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Software Reviews
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Microsoft Bing review

Free

Manufacturer: Microsoft

User Rating: Our users rate this 3 out of 10

At last, Bing has arrived. We tested a preview release of Microsoft's new search/decision engine, previously called Kumo, to see how well it compares. Here's a breakdown of its new features and how well they perform.

At last, Bing has arrived. We tested a preview release of Microsoft's new search/decision engine, previously called Kumo, to see how well it compares. Here's a breakdown of its new features and how well they perform.

Bing: New Explorer Pane

Bing's new look focuses on a lefthand navigation menu called the Explorer Pane. This extra column of content includes Quick Tabs that break searches down into Web Groups relevant to your search.

For example, a search on "Nikon D70" triggers the Explorer Pane to create Quick Tabs for shopping, accessories, and videos all based on what your intent might be.

Under Quick Tabs in the Explorer Pane are additional subcategories such as 'Related Searches' and 'Search History'; the latter, as its name implies, shows you recent searches. Microsoft asserts that 50 percent of all searches are repeats, and that providing a session history therefore offers a shortcut to results of redundant searches.

Our take: The Explorer Pane can be extremely useful, which may make the trade-off of cluttering up the search results page worthwhile. But in our initial tests, Quick Tabs often steered me to Microsoft services such as Bing Shopping, Bing Travel, MSN Autos, and Bing health information.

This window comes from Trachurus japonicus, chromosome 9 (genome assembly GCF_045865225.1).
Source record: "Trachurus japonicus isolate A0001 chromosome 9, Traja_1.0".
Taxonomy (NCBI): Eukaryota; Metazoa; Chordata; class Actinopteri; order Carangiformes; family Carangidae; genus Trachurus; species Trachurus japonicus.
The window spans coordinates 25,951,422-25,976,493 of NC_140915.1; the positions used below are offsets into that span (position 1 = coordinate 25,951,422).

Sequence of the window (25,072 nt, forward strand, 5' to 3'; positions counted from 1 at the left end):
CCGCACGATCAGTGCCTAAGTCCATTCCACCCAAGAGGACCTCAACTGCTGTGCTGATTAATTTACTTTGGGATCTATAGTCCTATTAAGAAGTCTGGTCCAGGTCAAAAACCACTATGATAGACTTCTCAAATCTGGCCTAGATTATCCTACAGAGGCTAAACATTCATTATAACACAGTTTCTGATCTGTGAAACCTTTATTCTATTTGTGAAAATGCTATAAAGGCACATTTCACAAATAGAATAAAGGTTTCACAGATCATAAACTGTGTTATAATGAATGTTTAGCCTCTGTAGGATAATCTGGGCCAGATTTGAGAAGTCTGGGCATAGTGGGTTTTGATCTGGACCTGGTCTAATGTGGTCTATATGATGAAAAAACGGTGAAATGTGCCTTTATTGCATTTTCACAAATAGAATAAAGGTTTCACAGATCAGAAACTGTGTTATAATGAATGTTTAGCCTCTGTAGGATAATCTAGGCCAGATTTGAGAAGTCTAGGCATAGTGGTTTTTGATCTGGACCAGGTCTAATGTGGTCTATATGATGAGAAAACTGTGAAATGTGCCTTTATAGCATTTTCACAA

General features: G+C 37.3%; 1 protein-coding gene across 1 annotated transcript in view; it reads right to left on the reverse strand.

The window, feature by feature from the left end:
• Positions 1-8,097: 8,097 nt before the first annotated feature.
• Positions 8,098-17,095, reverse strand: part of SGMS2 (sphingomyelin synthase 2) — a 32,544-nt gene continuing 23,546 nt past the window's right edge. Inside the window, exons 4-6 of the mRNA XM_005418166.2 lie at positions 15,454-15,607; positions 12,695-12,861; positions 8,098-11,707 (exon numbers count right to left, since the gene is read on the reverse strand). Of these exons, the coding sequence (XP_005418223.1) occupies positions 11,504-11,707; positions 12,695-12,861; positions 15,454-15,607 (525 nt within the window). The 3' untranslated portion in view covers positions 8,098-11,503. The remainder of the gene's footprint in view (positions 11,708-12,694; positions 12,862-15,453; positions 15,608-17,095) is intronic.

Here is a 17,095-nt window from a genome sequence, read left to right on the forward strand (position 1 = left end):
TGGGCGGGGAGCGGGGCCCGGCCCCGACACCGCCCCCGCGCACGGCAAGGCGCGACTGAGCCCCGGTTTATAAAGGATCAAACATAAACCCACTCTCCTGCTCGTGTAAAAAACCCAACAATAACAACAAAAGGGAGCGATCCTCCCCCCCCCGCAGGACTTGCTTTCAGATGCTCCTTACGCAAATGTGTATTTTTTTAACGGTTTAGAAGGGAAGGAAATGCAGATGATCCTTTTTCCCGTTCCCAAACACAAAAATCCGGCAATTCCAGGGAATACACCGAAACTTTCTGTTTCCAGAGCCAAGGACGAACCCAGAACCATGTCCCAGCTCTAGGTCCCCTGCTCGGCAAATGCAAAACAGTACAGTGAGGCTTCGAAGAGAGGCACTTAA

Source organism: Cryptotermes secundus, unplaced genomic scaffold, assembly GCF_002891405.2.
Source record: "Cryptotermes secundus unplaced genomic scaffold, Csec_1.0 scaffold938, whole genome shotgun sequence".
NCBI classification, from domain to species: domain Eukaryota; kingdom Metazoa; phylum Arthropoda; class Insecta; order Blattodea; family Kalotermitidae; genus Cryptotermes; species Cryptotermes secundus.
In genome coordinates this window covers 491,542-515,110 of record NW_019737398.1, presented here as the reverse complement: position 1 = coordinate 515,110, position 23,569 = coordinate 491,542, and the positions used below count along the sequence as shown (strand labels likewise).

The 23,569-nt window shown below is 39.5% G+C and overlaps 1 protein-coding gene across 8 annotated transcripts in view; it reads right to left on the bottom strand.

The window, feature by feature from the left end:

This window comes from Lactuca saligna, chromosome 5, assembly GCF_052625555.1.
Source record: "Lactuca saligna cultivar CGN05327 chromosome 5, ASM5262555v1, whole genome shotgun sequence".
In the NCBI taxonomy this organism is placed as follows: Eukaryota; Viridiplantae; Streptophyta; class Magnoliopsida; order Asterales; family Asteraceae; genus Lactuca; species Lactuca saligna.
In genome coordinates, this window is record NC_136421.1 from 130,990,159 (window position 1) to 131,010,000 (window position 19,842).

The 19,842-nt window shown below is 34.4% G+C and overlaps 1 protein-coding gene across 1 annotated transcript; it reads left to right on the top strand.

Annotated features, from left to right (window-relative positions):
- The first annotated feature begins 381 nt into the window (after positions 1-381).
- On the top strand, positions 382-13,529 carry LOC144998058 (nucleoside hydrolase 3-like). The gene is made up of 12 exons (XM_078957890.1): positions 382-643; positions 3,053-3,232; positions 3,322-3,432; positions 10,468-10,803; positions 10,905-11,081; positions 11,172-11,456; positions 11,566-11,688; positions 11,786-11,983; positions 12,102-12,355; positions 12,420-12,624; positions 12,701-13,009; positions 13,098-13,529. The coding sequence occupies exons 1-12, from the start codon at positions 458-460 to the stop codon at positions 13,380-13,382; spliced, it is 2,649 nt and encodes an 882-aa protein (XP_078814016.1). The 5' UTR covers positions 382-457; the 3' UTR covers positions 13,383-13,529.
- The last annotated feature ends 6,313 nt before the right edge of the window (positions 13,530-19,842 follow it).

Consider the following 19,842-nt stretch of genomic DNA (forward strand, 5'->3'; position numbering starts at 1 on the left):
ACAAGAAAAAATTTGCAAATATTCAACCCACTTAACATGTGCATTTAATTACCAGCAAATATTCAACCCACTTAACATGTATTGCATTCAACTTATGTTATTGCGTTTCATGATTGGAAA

It may be that those Bing sites offer the best content, but we get suspicious of any search engine that habitually gives its own links precedence over others'.

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Microsoft Bing Expert Verdict »
Internet connection

Bing is no game changer when it comes to search. Though the new search engine is a great start, Microsoft still has work to do. With Bing, results don't seem as intuitive as with Google. Try entering a residential street address in Bing and the search results show you a website - not a map - that often seems unrelated to the address you typed in. (When we entered a business address, we did see a map.)

Type the same address into Google, and the search results prominently feature a map with the address. Bing offers the same type of map, but you have to select Bing Maps to find it. How can Microsoft try so hard and yet get something as simple as address lookup wrong? We don't know.

Bing seems to be working toward two goals, one external and one internal. To the public, Bing offers a slick interface for finding answers (not always websites) fast. But within the house of Microsoft, Bing represents a needed integration of existing services (such as the Cashback program) and recent acquisitions (such as Farecast and Powerset) into the company's search family.

Will the masses start binging instead of googling? If Microsoft continues to make progress with its ongoing tweaks and improvements to Bing - and steamrolls the existing landscape with its promised massive advertising campaign, it stands a chance of converting more than an impressionable few.

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